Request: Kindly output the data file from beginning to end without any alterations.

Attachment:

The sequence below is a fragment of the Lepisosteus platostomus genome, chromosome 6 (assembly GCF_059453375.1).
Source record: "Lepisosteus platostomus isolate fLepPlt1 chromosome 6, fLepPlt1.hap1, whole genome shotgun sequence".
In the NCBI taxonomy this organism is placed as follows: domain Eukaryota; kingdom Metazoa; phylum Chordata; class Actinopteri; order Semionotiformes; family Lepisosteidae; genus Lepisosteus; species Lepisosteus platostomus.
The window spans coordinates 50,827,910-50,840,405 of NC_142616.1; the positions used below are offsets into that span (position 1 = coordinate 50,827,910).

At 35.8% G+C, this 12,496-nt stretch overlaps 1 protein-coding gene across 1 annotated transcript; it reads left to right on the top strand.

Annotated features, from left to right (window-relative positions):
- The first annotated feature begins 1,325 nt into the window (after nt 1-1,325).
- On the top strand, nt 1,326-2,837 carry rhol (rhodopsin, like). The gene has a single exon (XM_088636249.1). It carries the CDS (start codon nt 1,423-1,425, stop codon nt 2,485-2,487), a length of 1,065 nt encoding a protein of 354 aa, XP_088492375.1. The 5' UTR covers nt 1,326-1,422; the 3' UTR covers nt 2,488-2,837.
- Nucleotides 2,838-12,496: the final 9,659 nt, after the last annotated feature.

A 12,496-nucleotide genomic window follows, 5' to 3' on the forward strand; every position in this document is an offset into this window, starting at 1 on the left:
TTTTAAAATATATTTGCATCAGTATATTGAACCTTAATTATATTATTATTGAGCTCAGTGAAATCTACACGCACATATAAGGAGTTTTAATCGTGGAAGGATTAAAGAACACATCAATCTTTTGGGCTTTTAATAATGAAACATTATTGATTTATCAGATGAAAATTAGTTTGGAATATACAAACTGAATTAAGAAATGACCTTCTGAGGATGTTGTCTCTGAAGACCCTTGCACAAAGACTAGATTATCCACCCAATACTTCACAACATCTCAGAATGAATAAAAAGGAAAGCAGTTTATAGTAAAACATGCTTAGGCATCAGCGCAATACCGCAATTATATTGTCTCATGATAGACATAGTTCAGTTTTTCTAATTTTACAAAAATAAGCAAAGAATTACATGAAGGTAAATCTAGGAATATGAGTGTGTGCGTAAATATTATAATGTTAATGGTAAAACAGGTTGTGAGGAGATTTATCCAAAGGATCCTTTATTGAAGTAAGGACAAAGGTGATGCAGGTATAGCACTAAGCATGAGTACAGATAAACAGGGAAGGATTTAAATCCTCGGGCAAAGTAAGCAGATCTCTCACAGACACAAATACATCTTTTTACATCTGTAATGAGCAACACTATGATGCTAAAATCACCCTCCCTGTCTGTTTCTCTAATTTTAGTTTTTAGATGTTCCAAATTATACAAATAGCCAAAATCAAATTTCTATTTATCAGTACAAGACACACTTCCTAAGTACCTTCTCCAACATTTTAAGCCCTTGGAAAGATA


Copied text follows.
The sequence below is a fragment of the Lepisosteus platostomus genome, chromosome 6 (assembly GCF_059453375.1).
Source record: "Lepisosteus platostomus isolate fLepPlt1 chromosome 6, fLepPlt1.hap1, whole genome shotgun sequence".
In the NCBI taxonomy this organism is placed as follows: domain Eukaryota; kingdom Metazoa; phylum Chordata; class Actinopteri; order Semionotiformes; family Lepisosteidae; genus Lepisosteus; species Lepisosteus platostomus.
The window spans coordinates 50,827,910-50,840,405 of NC_142616.1; the positions used below are offsets into that span (position 1 = coordinate 50,827,910).

At 35.8% G+C, this 12,496-nt stretch overlaps 1 protein-coding gene across 1 annotated transcript; it reads left to right on the top strand.

Annotated features, from left to right (window-relative positions):
- The first annotated feature begins 1,325 nt into the window (after nt 1-1,325).
- On the top strand, nt 1,326-2,837 carry rhol (rhodopsin, like). The gene has a single exon (XM_088636249.1). It carries the CDS (start codon nt 1,423-1,425, stop codon nt 2,485-2,487), a length of 1,065 nt encoding a protein of 354 aa, XP_088492375.1. The 5' UTR covers nt 1,326-1,422; the 3' UTR covers nt 2,488-2,837.
- Nucleotides 2,838-12,496: the final 9,659 nt, after the last annotated feature.

A 12,496-nucleotide genomic window follows, 5' to 3' on the forward strand; every position in this document is an offset into this window, starting at 1 on the left:
TTTTAAAATATATTTGCATCAGTATATTGAACCTTAATTATATTATTATTGAGCTCAGTGAAATCTACACGCACATATAAGGAGTTTTAATCGTGGAAGGATTAAAGAACACATCAATCTTTTGGGCTTTTAATAATGAAACATTATTGATTTATCAGATGAAAATTAGTTTGGAATATACAAACTGAATTAAGAAATGACCTTCTGAGGATGTTGTCTCTGAAGACCCTTGCACAAAGACTAGATTATCCACCCAATACTTCACAACATCTCAGAATGAATAAAAAGGAAAGCAGTTTATAGTAAAACATGCTTAGGCATCAGCGCAATACCGCAATTATATTGTCTCATGATAGACATAGTTCAGTTTTTCTAATTTTACAAAAATAAGCAAAGAATTACATGAAGGTAAATCTAGGAATATGAGTGTGTGCGTAAATATTATAATGTTAATGGTAAAACAGGTTGTGAGGAGATTTATCCAAAGGATCCTTTATTGAAGTAAGGACAAAGGTGATGCAGGTATAGCACTAAGCATGAGTACAGATAAACAGGGAAGGATTTAAATCCTCGGGCAAAGTAAGCAGATCTCTCACAGACACAAATACATCTTTTTACATCTGTAATGAGCAACACTATGATGCTAAAATCACCCTCCCTGTCTGTTTCTCTAATTTTAGTTTTTAGATGTTCCAAATTATACAAATAGCCAAAATCAAATTTCTATTTATCAGTACAAGACACACTTCCTAAGTACCTTCTCCAACATTTTAAGCCCTTGGAAAGATA